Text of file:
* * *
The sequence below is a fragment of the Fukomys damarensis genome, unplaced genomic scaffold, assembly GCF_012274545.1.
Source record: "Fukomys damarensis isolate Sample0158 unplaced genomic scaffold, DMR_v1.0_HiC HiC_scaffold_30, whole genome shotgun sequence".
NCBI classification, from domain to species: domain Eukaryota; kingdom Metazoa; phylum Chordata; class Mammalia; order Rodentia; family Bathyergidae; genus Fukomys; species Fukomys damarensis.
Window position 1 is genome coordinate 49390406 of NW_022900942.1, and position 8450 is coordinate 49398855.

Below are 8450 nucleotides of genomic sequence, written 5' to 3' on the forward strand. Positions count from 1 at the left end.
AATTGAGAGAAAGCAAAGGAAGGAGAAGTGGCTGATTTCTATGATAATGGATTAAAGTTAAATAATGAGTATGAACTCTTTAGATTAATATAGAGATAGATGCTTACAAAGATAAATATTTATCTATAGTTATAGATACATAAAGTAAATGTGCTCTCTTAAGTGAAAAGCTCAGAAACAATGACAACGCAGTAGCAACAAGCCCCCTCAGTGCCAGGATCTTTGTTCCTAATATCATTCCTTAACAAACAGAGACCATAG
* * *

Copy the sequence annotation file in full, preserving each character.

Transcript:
The sequence below is a fragment of the Fukomys damarensis genome, unplaced genomic scaffold, assembly GCF_012274545.1.
Source record: "Fukomys damarensis isolate Sample0158 unplaced genomic scaffold, DMR_v1.0_HiC HiC_scaffold_30, whole genome shotgun sequence".
NCBI classification, from domain to species: domain Eukaryota; kingdom Metazoa; phylum Chordata; class Mammalia; order Rodentia; family Bathyergidae; genus Fukomys; species Fukomys damarensis.
Window position 1 is genome coordinate 49390406 of NW_022900942.1, and position 8450 is coordinate 49398855.

Below are 8450 nucleotides of genomic sequence, written 5' to 3' on the forward strand. Positions count from 1 at the left end.
AATTGAGAGAAAGCAAAGGAAGGAGAAGTGGCTGATTTCTATGATAATGGATTAAAGTTAAATAATGAGTATGAACTCTTTAGATTAATATAGAGATAGATGCTTACAAAGATAAATATTTATCTATAGTTATAGATACATAAAGTAAATGTGCTCTCTTAAGTGAAAAGCTCAGAAACAATGACAACGCAGTAGCAACAAGCCCCCTCAGTGCCAGGATCTTTGTTCCTAATATCATTCCTTAACAAACAGAGACCATAG